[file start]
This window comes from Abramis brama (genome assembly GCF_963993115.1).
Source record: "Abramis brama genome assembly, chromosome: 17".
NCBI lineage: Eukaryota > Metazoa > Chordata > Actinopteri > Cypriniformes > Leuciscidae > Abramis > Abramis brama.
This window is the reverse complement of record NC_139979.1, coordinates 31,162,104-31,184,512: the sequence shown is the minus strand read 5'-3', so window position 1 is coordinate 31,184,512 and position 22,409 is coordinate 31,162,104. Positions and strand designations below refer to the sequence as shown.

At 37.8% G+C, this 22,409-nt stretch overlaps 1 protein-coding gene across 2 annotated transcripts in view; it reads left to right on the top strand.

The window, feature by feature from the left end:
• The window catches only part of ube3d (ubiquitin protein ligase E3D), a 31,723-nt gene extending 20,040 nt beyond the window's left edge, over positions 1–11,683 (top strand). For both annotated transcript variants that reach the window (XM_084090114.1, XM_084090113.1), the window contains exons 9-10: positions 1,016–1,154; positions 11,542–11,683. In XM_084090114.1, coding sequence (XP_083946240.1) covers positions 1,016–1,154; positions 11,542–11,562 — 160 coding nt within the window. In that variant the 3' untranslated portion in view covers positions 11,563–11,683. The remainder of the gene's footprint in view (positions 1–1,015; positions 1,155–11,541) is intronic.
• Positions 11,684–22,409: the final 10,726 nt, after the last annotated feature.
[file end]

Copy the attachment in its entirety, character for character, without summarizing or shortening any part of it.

This window comes from Abramis brama (genome assembly GCF_963993115.1).
Source record: "Abramis brama genome assembly, chromosome: 17".
NCBI lineage: Eukaryota > Metazoa > Chordata > Actinopteri > Cypriniformes > Leuciscidae > Abramis > Abramis brama.
This window is the reverse complement of record NC_139979.1, coordinates 31,162,104-31,184,512: the sequence shown is the minus strand read 5'-3', so window position 1 is coordinate 31,184,512 and position 22,409 is coordinate 31,162,104. Positions and strand designations below refer to the sequence as shown.

At 37.8% G+C, this 22,409-nt stretch overlaps 1 protein-coding gene across 2 annotated transcripts in view; it reads left to right on the top strand.

The window, feature by feature from the left end:
• The window catches only part of ube3d (ubiquitin protein ligase E3D), a 31,723-nt gene extending 20,040 nt beyond the window's left edge, over positions 1–11,683 (top strand). For both annotated transcript variants that reach the window (XM_084090114.1, XM_084090113.1), the window contains exons 9-10: positions 1,016–1,154; positions 11,542–11,683. In XM_084090114.1, coding sequence (XP_083946240.1) covers positions 1,016–1,154; positions 11,542–11,562 — 160 coding nt within the window. In that variant the 3' untranslated portion in view covers positions 11,563–11,683. The remainder of the gene's footprint in view (positions 1–1,015; positions 1,155–11,541) is intronic.
• Positions 11,684–22,409: the final 10,726 nt, after the last annotated feature.